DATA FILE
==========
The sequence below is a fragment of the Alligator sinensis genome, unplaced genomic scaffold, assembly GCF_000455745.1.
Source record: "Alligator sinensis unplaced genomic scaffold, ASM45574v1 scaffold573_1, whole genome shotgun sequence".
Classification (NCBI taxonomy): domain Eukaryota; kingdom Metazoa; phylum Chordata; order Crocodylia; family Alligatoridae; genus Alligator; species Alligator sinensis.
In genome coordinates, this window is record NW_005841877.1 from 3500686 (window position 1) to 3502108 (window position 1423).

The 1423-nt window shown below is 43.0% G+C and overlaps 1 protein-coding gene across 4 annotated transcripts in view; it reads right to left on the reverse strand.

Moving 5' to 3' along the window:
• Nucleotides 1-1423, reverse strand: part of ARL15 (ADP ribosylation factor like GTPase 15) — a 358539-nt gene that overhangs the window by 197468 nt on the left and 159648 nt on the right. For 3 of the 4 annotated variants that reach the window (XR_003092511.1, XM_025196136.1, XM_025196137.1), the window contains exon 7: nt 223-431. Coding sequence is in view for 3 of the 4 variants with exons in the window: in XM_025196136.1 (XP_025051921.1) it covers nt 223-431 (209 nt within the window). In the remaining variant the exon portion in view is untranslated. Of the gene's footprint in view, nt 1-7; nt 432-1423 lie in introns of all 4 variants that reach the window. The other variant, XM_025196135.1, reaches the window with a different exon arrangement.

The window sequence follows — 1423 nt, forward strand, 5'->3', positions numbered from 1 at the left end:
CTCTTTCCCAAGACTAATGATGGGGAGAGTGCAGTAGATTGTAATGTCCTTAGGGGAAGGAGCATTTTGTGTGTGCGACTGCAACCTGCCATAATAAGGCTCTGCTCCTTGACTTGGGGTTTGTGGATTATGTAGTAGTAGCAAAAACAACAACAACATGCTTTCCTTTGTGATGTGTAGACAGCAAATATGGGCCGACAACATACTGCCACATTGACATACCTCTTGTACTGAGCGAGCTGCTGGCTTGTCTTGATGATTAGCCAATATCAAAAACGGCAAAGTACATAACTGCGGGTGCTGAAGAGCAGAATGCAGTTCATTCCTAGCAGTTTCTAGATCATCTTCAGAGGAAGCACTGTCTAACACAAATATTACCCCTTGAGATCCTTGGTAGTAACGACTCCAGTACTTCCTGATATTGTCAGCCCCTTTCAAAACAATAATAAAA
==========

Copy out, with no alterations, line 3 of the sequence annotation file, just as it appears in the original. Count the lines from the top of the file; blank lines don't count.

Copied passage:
Classification (NCBI taxonomy): domain Eukaryota; kingdom Metazoa; phylum Chordata; order Crocodylia; family Alligatoridae; genus Alligator; species Alligator sinensis.